The Telegraph has a leader by Bassam Abdullah, who is The Syrian National Coalition’s representative in Germany that suggests how to slow the refugee crisis in Europe: stop barrel bombs in Syria
Germany has been at the forefront of supporting refugees from the Syrian crisis. It has resettled more Syrians than any other European country and deserves utmost credit for its leadership. There is no doubt that the European Union is facing a major refugee crisis as an overspill of the Syria conflict. But this is not just because countries neighbouring Syria cannot cope with the influx. It’s that those fleeing the world’s worst humanitarian crisis see no prospect of improvement. If you want to slow the refugee crisis in Europe, provide hope to Syria’s refugees: enforce a no-fly zone in Syria.
Syrians are by far the largest group embarking on the perilous journey to seek asylum in Europe. There is good reason for this. For the past four years Syrians have endured a crippling conflict that has seen the use of chemical weapons against civilians, a growing extremist threat, and daily bombardment of innocent people at markets like the recent massacre in Douma.
Indiscriminate bombardment of civilians by Assad’s helicopters now account for the largest share of daily civilian deaths in Syria. Assad’s military strength has weakened to the point that regime forces are now making bombs out of scrap metal and barrels, thus earning them the name “barrel bombs”. They sound rudimentary, but barrel bombs are deadly weapons that when thrown from regime helicopters are awfully imprecise. Barrel bombs are killing far more Syrians than Isil. And there is no doubt that the Assad regime is responsible because it is the only one that possesses the helicopters from which to throw the barrels. Yet the international community is doing little to halt the killing even while US-led coalition forces are flying in Syria’s airspace.
Meanwhile, over at the Mail, they report that “ISIS are making and using chemical weapons in Syria and Iraq says US official as horrific pictures of Kurdish soldiers’ injuries caused by mustard gas emerge”
ISIS terrorists are making and using chemical weapons in Syria and Iraq, US officials believe. The government is aware of at least four occasions in both countries where militants have used mustard gas, according to a US security agent. The news came as horrific images emerged of injuries sustained by Kurdish soldiers exposed to the toxic weapons while battling the barbaric Islamists.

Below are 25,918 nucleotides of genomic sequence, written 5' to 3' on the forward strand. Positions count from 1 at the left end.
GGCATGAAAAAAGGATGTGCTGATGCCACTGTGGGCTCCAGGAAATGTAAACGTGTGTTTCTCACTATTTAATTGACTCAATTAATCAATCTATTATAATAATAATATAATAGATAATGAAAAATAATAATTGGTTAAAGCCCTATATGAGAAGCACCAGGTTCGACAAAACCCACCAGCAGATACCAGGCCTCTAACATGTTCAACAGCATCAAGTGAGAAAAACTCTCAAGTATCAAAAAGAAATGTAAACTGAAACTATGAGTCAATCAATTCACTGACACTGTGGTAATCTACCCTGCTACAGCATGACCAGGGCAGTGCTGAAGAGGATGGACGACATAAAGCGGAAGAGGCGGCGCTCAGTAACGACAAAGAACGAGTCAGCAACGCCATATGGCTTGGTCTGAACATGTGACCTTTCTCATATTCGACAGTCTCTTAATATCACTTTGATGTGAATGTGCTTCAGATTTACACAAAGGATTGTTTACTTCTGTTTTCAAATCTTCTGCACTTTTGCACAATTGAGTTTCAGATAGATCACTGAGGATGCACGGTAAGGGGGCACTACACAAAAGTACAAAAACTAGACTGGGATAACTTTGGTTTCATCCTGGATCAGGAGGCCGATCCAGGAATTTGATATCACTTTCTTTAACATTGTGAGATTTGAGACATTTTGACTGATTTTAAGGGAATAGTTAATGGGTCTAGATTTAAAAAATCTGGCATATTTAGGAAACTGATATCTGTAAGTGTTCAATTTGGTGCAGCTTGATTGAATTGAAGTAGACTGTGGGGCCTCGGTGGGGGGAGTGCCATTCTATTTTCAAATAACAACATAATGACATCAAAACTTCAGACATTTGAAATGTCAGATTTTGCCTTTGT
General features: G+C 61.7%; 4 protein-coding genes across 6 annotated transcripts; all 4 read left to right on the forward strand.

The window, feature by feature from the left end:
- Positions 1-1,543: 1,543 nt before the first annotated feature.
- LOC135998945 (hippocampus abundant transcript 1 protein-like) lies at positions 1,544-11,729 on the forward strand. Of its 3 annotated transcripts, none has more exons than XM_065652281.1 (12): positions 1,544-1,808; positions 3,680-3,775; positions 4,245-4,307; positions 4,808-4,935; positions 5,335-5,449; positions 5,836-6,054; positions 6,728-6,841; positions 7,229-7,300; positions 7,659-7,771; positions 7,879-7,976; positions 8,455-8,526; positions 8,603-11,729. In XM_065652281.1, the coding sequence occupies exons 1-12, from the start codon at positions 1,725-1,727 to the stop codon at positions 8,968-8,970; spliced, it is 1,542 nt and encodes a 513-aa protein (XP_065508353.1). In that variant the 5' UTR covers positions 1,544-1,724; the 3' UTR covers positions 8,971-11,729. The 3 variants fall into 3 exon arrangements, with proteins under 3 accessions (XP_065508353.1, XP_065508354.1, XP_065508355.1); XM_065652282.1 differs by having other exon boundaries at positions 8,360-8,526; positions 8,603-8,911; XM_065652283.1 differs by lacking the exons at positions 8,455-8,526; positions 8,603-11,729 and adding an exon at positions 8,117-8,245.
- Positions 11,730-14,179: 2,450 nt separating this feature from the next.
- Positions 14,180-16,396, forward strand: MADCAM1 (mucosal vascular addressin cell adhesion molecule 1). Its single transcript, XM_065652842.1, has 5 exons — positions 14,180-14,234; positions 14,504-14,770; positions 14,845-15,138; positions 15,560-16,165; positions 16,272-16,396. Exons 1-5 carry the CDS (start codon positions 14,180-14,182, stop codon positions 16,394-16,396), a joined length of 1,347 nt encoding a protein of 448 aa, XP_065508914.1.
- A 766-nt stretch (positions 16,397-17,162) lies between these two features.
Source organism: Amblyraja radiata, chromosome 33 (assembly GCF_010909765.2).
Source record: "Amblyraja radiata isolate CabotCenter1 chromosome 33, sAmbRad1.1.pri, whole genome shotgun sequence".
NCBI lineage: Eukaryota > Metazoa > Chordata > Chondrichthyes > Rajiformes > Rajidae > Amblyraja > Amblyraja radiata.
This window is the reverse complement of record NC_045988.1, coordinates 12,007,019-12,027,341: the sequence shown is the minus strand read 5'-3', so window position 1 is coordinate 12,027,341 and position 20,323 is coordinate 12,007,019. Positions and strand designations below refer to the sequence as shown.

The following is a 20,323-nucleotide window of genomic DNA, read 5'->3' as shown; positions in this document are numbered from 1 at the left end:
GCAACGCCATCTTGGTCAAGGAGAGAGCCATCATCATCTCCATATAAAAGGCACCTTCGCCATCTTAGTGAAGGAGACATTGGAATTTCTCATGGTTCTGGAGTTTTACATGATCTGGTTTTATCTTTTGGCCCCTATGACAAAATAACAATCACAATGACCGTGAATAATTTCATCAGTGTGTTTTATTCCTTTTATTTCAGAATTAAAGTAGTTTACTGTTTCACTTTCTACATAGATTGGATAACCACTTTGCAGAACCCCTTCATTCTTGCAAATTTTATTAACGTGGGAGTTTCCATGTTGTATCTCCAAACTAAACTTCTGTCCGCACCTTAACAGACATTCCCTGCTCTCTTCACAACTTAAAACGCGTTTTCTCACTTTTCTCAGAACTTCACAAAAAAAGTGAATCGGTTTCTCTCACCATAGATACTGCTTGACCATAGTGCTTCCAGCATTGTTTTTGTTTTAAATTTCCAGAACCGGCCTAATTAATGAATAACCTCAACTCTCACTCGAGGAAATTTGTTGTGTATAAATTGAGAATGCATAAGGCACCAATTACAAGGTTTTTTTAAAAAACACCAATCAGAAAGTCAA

The US source told the BBC that the mustard powder added to normal weapons, such as mortar rounds. ‘We’ve seen them use it on at least four separate occasions on both sides of the border – both Iraq and Syria,’ the official said. They added that ISIS are believed to have a small ‘research cell’ and are developing their own chemical weapons.
And the Express reveals “School teacher ‘brainwashing primary kids to write jihadis supportive letters’”
The letters – which are written in childish handwriting – are addressed to fighters in the war-torn country and are believed to have been written in an afternoon class. They refer to terrorists as “diamonds among stones” and even call them “heroes” – while they also vow support for savage acts and are signed off with decorative handprints.
One of the letters is written to “my brothers” in Jabhad Al-Nusra – a jihadist militant group. Another letter refers to the mujihideen as “all our heroes and role models” and even states that when they are made “mothers of sons we will send them to you to become heroes like you”.
The teacher, who has been allegedly “brainwashing” children at an unnamed British school tweeted their work under the Twitter handle @irhabiyya_18 – which reportedly translates “terrorist_18”. She tweeted: “Lil kids put their heads together to ‘post’ letters to the muhajideen.” The worrying letters were picked up by American think tankThe Middle East Media Research Institute.
The Independent cherry picks refugee/migrant stories in “Three stories from Syrians who have made a new life in the West”
Hozaifa Adl Al Mnin could finally relax this week for the first time since he swam from Turkey to the Greek island of Samos in the middle of August. “It was a challenge,” the 19-year-old says with a grin, as he describes negotiating the currents of the mile-wide Mycale Strait. “I was going to go with the people smugglers, the mafia, but I couldn’t trust them, so me and my friend, we decided to swim.”…
In a small garden in the suburbs of Coventry, Sozdar Ayo’s brothers collect slugs and spiders. The new family home, its garden and medical care at the local hospital came too late for Sozdar. The young Syrian girl, who loved to play guitar and enjoyed the outdoors, died in Turkey nine months ago. She was 14…
In the early hours, Murad Abdul was still waiting for the train that would bring his relatives to Germany. The 30-year-old Syrian Kurd had not seen them in a decade. When the last train pulled into Munich station, police barred Mr Abdul and other waiting Syrians from entering the platform. Mr Abdul jumped up and down, waved, and called out the names of his loved ones. Another Syrian began lashing out at police, shouting that his mother was on the train and he needed to see her. To the waiting Syrians’ frustration, the new arrivals were immediately herded on to another train, as Munich was overcrowded. But Mr Abdul stayed calm even when that second train left the station. He later thanked police for their work, shaking his head at the other Syrian’s outburst.